Pilot photo/Christopher S. Pineo
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EAST BOSTON -- Anti-casino efforts by locals in East Boston paid off Nov. 5, as voters turned down a $1 billion project at Suffolk Downs by a vote of 4,281 to 3,353.
With roughly $2 million pumped into the campaign to push the casino deal and the support of local politicians -- including Boston Mayor Thomas M. Menino -- the approval of the development at the race track appeared likely. However, a statewide opponent of the plan said facts ultimately trumped spending.
"The other side has the resources, but we have the truth on our side, and once we start talking about the truth and we have the time to get that message out, people reject casinos," said John F. Ribeiro of Winthrop, chairman of the Committee to Repeal the Casino Deal.
While East Boston residents rejected the proposed casino, nearly 60 percent of voters in neighboring Revere supported the project.
However, because the Suffolk Downs property lies both in East Boston and Revere, the 2011 casino law required the plan be approved by voters in both communities.
Ribeiro said the law as written makes the project unviable as a result of the vote.
"There really is no way that this just moves forward, unless laws and rules are changed and or broken," he said.
Speculation on the possibility of a development contained entirely on the 52 acres of Suffolk Downs property in Revere continued after Mayor Dan Rizzo told local media he would pursue that option. A casino entirely in Revere would require a drafted proposal by Dec. 31 of this year.
"They had two years to pick a partner to run the proposed casino, and they failed at that. What makes anybody think that in less than three months -- two months really -- that they can put this whole new package together and make it work?" Ribeiro asked.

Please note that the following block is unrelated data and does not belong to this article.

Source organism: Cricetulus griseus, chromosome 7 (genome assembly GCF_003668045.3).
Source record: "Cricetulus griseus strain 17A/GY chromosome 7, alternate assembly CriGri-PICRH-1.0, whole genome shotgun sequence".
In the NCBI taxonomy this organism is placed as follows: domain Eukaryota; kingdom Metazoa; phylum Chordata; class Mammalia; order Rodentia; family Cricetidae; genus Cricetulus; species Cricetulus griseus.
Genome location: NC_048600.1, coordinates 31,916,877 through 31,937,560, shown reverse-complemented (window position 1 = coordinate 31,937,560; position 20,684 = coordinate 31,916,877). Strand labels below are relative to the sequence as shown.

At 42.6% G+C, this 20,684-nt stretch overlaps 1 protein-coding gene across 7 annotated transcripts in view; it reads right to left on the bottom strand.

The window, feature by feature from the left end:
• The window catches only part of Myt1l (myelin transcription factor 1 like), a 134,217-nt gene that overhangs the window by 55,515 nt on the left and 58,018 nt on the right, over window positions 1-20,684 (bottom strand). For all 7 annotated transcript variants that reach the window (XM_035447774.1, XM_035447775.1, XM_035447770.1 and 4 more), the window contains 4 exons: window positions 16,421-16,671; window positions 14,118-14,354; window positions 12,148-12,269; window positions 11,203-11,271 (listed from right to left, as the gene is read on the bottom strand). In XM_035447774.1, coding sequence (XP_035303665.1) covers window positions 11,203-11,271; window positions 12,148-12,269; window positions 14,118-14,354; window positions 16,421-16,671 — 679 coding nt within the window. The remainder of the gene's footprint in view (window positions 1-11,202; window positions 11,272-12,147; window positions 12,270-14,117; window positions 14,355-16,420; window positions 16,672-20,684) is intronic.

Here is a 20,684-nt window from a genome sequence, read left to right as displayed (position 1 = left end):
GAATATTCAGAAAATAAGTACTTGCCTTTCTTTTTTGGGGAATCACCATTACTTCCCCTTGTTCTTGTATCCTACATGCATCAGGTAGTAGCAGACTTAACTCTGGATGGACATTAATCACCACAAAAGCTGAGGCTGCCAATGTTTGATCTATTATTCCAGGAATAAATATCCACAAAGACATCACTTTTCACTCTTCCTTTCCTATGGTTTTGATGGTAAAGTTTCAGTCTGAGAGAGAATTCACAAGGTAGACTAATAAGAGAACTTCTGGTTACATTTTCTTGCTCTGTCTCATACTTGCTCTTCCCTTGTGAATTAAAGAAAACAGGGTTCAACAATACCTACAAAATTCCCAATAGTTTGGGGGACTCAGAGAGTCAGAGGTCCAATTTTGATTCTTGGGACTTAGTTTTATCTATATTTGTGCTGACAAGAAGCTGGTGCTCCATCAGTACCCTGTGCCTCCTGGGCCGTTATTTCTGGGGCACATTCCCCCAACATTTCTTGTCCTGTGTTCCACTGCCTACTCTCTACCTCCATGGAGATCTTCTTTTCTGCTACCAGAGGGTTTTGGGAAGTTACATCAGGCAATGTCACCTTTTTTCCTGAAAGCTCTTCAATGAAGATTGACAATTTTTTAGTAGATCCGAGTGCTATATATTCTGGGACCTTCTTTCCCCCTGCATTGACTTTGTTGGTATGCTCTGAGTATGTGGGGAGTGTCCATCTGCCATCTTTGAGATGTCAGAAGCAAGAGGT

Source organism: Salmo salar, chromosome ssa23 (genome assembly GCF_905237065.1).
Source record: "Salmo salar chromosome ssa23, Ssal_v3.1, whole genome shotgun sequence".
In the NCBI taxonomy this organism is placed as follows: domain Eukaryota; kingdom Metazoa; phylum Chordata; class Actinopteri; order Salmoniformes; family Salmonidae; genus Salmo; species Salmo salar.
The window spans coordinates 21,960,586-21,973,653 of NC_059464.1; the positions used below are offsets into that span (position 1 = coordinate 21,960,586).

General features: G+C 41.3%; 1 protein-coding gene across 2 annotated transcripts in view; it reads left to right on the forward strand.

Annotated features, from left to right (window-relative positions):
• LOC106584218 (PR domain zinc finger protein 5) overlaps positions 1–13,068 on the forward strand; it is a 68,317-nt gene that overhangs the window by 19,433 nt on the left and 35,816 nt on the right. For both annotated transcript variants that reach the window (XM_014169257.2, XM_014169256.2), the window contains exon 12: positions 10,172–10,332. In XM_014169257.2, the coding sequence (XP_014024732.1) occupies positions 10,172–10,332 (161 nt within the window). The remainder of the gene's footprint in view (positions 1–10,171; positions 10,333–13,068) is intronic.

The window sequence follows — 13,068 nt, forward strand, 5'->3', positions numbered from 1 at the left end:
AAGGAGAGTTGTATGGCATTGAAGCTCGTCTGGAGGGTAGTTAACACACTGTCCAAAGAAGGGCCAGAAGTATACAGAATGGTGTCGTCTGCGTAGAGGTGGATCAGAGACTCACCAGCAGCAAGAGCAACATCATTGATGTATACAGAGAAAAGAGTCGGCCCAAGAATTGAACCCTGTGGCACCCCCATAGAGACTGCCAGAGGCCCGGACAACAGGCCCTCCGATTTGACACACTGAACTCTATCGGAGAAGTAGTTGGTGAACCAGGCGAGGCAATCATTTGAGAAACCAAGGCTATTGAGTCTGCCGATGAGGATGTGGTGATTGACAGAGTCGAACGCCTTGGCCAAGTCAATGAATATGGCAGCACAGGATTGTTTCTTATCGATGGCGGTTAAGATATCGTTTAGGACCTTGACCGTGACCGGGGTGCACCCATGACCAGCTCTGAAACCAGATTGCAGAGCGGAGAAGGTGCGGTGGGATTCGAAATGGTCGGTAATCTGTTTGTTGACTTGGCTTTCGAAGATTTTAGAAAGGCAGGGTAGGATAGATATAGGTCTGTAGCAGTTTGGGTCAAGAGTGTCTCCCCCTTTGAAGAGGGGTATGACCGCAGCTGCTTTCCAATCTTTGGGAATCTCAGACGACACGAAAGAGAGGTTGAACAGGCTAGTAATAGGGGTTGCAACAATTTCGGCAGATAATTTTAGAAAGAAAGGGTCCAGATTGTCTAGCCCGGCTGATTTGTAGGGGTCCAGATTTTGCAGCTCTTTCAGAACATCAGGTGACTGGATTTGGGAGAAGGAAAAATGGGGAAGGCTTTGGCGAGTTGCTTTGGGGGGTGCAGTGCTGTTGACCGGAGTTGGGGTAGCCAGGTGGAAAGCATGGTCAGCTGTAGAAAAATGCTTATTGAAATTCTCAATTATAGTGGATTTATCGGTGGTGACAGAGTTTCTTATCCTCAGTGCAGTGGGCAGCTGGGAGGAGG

"There are certain things that are and should be non-negotiable in the law, and that includes putting together a host-community agreement having the proposed development, and then having a vote on the host-community agreement. Without those things, this project can't move forward. They can't do that well by Dec. 31," he said.
Former of Boston mayor and Ambassador to the Vatican Raymond Flynn participated in efforts to oppose the casino deal, and said the vote was a triumph for local concerned citizens over powerful financial and political interests.
"The people's victory over money and power was extraordinary. This is no exaggeration. This is not hyperbole. This was the greatest neighborhood victory for social justice that I have ever seen," Flynn said.
Flynn said he would rather see a $1 billion project provide jobs by building a medical research facility in the area. With experience meeting experts, speaking at universities and colleges, and writing columns in local media outlets, Flynn advocates for greater research capabilities in healthcare -- inspired by his seven-year-old grandson Braeden who has a rare condition that impairs his ability to walk or speak.
"The need is there. It's a question of, as a country, whether we have the moral priorities," he said.
A parishioner at Most Holy Redeemer in East Boston, Pedro Morales is the lead organizer for the group Friends of East Boston, which organized an interfaith anti-casino rally at the parish Oct. 20.
Morales said the neighborhood faith community was united in opposition to the plan.
"We all believe strongly that God has a better plan for East Boston than a casino, that we can do better than any of this, if we join forces," he said.
He said the movement at Sacred Heart Parish in East Boston spread to Most Holy Redeemer and throughout the faith groups of East Boston to oppose the interests behind the casino plan.
He said, going forward, he would like to fight for repeal of the law that led allows resort casinos in Massachusetts.
"We don't want to see it in Everett. We don't want to see it in Revere. We don't want to see it in Boston. We are convinced that this kind of development of predatory gambling is an attack on the poor," Morales said.
Deacon Frank McHugh of Most Holy Redeemer said the parish's pastor, Father Thomas S. Domurat, served as a Catholic spokesperson on the issue and encouraged parishioners to get involved through the groups Friends of East Boston and No Eastie Casino. Morales and Deacon McHugh pointed to Father Domurat as playing an important role in bringing together faith groups in East Boston.
"It was a tremendous effort by the faith community in East Boston," said Deacon McHugh.
Father Domurat said his efforts simply helped motivate his parishioners and other people in the community to stand up for their beliefs. He noted that Buddhists, Muslims and other Christians participated in public advocacy alongside the Catholic community.
"They really did put their faith into practice," he said.